Ashikaga Takauji was the founder and first shōgun of the Ashikaga shogunate. His rule began in 1338, beginning the Muromachi period of Japan, ended with his death in 1358, he was a descendant of the samurai of the Seiwa Genji line who had settled in the Ashikaga area of Shimotsuke Province, in present-day Tochigi Prefecture. According to Zen master and intellectual Musō Soseki, who enjoyed his favor and collaborated with him, Takauji had three qualities. First, he was not afraid of death. Second, he was tolerant. Third, he was generous with those below him, his childhood name was Matagorō. Takauji was a general of the Kamakura shogunate sent to Kyoto in 1333 to put down the Genkō War which had started in 1331. After becoming disillusioned with the Kamakura shogunate over time, Takauji joined the banished Emperor Go-Daigo and Kusunoki Masashige, seized Kyoto. Soon after, Nitta Yoshisada joined their cause, laid siege to Kamakura; when the city fell to Nitta, the Shogunal regent, Hōjō Takatoki, his clansmen committed suicide.
This ended the Kamakura shogunate, as well as influence. Go-Daigo was enthroned once more as emperor, reestablishing the primacy of the Imperial court in Kyoto and starting the so-called Kenmu Restoration. However, shortly thereafter, the samurai clans became disillusioned with the reestablished imperial court, which sought to return to the social and political systems of the Heian period. Sensing their discontent, Takauji pleaded with the emperor to do something before rebellion would break out, however his warnings were ignored. Hōjō Tokiyuki, son of Takatoki, took the opportunity to start the Nakasendai rebellion to try to reestablish the shogunate in Kamakura in 1335. Takauji took Kamakura for himself. Taking up the cause of his fellow samurai, he claimed the title of Sei-i Taishōgun and allotted land to his followers without permission from the court. Takauji announced his allegiance to the imperial court, but Emperor Go-Daigo sent Nitta Yoshisada to reclaim Kamakura. Takauji defeated Yoshisada in the battles of Mishima.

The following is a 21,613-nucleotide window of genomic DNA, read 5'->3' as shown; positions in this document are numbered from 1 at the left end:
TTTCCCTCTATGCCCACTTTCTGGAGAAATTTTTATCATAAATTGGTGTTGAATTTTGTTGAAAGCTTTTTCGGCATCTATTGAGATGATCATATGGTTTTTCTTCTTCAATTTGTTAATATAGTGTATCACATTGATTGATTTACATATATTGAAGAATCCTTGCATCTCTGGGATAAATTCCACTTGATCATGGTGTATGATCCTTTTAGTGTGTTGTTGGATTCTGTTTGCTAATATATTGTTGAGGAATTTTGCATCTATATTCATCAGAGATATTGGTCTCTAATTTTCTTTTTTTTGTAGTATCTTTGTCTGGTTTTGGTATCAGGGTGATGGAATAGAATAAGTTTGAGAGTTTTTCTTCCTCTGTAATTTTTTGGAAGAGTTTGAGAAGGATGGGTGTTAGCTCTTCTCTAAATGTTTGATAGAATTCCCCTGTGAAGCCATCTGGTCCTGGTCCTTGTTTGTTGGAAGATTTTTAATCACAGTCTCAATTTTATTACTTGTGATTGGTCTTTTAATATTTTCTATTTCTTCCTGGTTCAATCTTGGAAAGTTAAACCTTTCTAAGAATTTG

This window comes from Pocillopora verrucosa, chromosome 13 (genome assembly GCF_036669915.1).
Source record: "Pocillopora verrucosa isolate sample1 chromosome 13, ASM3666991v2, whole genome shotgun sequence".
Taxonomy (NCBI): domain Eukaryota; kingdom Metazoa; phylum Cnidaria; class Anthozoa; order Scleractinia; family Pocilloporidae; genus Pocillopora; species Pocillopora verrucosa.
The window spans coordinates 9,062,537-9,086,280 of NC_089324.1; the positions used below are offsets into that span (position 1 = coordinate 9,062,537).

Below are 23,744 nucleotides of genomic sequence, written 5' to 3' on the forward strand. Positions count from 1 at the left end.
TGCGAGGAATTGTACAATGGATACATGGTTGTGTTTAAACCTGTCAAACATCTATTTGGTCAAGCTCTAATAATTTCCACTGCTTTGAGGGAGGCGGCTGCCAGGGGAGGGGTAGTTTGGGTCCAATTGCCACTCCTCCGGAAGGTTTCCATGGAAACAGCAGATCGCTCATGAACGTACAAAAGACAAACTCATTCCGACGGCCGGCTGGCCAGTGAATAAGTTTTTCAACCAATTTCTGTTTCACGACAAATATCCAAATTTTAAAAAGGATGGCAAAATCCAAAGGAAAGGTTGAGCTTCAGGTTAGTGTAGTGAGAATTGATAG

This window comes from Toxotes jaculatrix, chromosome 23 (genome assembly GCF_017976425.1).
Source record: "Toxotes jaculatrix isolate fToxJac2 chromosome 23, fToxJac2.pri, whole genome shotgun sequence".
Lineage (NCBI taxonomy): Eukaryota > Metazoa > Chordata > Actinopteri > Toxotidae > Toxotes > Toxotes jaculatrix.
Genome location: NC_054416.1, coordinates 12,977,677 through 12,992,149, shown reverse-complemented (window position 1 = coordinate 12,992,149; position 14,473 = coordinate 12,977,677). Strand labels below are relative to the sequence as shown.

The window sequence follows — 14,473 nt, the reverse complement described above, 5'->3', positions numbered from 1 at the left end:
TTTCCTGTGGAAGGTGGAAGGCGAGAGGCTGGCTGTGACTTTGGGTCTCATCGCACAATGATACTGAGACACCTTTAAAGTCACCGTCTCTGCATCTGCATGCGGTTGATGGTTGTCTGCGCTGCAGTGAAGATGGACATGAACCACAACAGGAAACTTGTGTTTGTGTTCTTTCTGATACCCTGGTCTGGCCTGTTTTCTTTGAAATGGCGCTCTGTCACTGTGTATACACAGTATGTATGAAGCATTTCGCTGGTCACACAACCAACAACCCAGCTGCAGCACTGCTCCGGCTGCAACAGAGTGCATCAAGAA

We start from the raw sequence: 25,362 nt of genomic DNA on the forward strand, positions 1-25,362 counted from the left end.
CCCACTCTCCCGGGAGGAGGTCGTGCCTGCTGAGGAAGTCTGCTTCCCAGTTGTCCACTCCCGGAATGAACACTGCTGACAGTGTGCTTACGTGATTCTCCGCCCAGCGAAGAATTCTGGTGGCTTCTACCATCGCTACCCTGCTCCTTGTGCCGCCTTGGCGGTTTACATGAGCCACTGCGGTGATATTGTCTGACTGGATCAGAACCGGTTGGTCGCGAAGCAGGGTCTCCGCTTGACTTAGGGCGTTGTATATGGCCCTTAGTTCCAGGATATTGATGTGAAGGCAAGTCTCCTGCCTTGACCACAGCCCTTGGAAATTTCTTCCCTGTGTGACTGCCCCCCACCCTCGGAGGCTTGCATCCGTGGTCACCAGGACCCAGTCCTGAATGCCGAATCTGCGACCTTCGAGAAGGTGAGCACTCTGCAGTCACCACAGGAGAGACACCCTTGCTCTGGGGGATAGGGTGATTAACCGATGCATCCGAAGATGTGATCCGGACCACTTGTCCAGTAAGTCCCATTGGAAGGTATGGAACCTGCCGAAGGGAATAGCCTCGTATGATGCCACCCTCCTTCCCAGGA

This cleared the path for Tadayoshi to march on to Kyoto. He captured Kyoto for a few days in Feb. 1336, only to be driven out and to Kyūshū by the arrival of forces under Prince Takanaga, Prince Norinaga, Kitabatake Akiie and Yūki Munehiro. Takauji and his brother were forced to retreat to the west. Takauji allied himself with the clans native to Kyūshū. After defeating the Kikuchi clan at Hakata Bay in the Battle of Tatarahama, Takauji was "virtually master of Kyushu", his brother advanced by land and both reached the environs of present-day Kobe in July. At the decisive Battle of Minatogawa in 1336, Takauji defeated Yoshisada again and killed Masashige, allowing him to seize Kyoto for good. Emperor Kōmyō of the illegitimate Northern Court was installed as emperor by Takauji in opposition to the exiled Southern Court, beginning the turbulent Northern and Southern Court period, which saw two emperors fight each other and which would last for 60 more years. Besides other honors, Emperor Go-Daigo had given Takauji the title of Chinjufu-shōgun, or Commander-in-chief of the Defense of the North, the courtly title of the Fourth Rank, Junior Grade.